The Vermont Department of Motor Vehicles is another excellent place to look for information. The DMV is the most accurate source of information for Vermont drivers.

Comprehensive Car Insurance for Vermont Winters

Vermont’s harsh weather conditions and winter storms come every year, so you want to be prepared. One idea is to consider getting a comprehensive insurance policy along with your state minimum insurance. Comprehensive policies usually cover damage caused by storms and winter conditions. For example, this policy would cover you in the case of a tree or branch falling on your car. A comprehensive policy can add a lot more protection to your vehicle.

Usually, you can also get discounts by purchasing multiple types of insurance from the same company. This means that it may only cost slightly more to get full coverage or have a comprehensive policy attached to your liability and damage insurance.

Moving to Vermont: Important Information

If you are moving to Vermont, you have to consider a few important laws. The first is that you have 60 days to register your vehicle in Vermont. This requires having the minimum insurance coverage required by the state. You will also need a state issued insurance verification card. Ask if your current insurance agency covers Vermont. If not, you will have to look for a new insurance policy.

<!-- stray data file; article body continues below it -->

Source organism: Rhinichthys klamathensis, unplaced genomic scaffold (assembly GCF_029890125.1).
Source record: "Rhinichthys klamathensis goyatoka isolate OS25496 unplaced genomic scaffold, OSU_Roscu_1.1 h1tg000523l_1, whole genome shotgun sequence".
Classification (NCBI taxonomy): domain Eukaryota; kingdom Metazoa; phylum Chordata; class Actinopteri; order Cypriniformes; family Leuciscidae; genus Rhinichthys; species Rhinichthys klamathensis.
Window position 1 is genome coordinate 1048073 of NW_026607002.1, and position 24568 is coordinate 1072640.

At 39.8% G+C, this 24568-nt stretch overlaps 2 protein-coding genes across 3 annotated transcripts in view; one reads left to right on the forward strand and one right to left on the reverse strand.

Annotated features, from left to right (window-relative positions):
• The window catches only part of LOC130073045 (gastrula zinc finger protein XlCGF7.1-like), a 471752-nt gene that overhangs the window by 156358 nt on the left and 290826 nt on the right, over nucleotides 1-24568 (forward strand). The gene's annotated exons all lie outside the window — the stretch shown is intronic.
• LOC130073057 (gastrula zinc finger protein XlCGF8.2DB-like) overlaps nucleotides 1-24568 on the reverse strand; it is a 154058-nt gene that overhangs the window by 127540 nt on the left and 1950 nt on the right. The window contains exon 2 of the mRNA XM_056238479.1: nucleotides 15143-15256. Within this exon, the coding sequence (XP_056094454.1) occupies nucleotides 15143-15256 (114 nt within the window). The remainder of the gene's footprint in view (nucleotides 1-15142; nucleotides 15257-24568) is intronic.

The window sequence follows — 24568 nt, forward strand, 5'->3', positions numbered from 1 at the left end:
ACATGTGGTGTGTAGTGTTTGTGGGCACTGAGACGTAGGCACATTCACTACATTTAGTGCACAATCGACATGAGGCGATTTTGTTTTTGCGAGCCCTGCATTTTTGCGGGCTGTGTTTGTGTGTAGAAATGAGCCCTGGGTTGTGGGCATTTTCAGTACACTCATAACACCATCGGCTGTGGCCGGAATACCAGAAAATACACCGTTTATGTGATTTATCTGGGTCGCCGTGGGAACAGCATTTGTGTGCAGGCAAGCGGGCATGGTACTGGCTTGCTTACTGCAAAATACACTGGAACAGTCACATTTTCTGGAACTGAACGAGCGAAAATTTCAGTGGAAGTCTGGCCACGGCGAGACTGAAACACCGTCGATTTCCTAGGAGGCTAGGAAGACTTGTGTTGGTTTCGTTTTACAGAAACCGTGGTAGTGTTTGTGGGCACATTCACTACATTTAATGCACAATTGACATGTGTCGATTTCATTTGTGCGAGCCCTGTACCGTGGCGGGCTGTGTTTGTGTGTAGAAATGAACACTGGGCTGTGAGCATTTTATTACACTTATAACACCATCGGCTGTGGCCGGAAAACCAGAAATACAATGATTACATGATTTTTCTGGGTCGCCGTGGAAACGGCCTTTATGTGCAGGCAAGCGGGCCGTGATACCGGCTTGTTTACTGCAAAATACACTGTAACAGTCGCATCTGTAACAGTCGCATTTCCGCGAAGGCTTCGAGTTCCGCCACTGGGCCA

You have to fill out a Registration Application Form in order to apply for your registration. You should already have a state insurance card when you apply. There is also a fee for a mandatory inspection as well as your vehicle registration and new plates. Once you have registered your vehicle, you have 15 days to have it inspected.

Vermont gives you 60 days to apply for and get a local driver’s license. You do have to take a vision test before getting the new license. You also need your old driver’s license, two proofs of Vermont residency, and one additional type of identification. If you are taking the road test, you have to bring your vehicle, vehicle registration, and Vermont insurance ID card.

Understanding Driving Laws in Vermont

If you are moving to Vermont from another state, stop and consider the driving laws. The speed limit in Vermont is low when compared to many other states. The speed limit is 65 mph on rural interstates, 55 mph on urban interstates, and 50 mph on access roads. This is much slower than some surrounding states, so you might have to adjust. Downtown areas, work zones, and school zones usually have speed limits of 20-35 miles per hour.

Vermont also holds a texting ban for all drivers. Drivers who are under 18 cannot use a cell phone behind the wheel at all. A hands-free device is often the best idea for adult drivers, and even that is banned for drivers under 18.

How do Insurance Points Affect premiums?

Vermont insurance agencies pay close attention to your driving record when setting a premium. If you have negative points due to driving infractions, then you are a higher risk. Most insurance agencies will charge you a higher rate or deny you coverage if you have too many points.

What is UM coverage in VT?

The state of Vermont requires you to have uninsured motorist coverage of 25/50/10. UM coverage insures you in case you get into an accident with an uninsured driver. It also covers you if you are involved in a hit and run accident.